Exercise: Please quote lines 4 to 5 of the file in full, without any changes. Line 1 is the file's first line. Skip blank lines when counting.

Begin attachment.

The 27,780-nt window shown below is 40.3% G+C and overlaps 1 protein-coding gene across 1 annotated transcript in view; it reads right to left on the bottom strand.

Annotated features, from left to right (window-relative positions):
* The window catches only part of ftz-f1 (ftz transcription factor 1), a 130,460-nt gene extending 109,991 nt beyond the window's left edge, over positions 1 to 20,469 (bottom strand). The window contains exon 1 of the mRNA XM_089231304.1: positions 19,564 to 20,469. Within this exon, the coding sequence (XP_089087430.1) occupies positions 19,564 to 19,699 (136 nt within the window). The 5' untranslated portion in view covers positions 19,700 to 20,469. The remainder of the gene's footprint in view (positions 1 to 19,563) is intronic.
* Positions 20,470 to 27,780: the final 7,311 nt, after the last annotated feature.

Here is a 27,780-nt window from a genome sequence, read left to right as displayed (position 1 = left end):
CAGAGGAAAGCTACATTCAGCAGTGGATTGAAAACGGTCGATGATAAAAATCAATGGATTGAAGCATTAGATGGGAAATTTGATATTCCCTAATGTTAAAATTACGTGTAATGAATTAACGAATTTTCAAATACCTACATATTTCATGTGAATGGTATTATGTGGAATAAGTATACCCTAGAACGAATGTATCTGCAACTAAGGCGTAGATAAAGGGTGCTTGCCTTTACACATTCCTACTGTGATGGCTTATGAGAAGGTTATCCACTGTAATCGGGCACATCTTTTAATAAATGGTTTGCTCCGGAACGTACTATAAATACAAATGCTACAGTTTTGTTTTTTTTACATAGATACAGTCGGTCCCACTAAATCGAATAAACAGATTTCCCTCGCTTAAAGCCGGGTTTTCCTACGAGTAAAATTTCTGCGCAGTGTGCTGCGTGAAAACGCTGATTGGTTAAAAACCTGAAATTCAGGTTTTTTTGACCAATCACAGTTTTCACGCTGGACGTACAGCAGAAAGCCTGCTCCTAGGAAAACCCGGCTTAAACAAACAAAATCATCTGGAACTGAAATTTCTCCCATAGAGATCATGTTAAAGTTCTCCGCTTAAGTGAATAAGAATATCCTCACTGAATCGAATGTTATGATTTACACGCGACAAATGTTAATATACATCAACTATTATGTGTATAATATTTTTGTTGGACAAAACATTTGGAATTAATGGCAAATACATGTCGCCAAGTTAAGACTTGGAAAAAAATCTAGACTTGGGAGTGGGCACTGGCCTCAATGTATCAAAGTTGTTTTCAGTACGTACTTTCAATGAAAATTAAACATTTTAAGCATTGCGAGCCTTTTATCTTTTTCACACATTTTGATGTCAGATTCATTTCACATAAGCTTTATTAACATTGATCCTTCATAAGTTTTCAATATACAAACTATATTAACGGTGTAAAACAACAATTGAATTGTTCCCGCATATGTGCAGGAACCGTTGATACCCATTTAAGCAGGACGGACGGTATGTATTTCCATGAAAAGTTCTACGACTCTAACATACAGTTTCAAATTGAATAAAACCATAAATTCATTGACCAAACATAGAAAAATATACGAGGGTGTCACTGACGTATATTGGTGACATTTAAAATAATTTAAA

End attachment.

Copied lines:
* Positions 20,470 to 27,780: the final 7,311 nt, after the last annotated feature.

Here is a 27,780-nt window from a genome sequence, read left to right as displayed (position 1 = left end):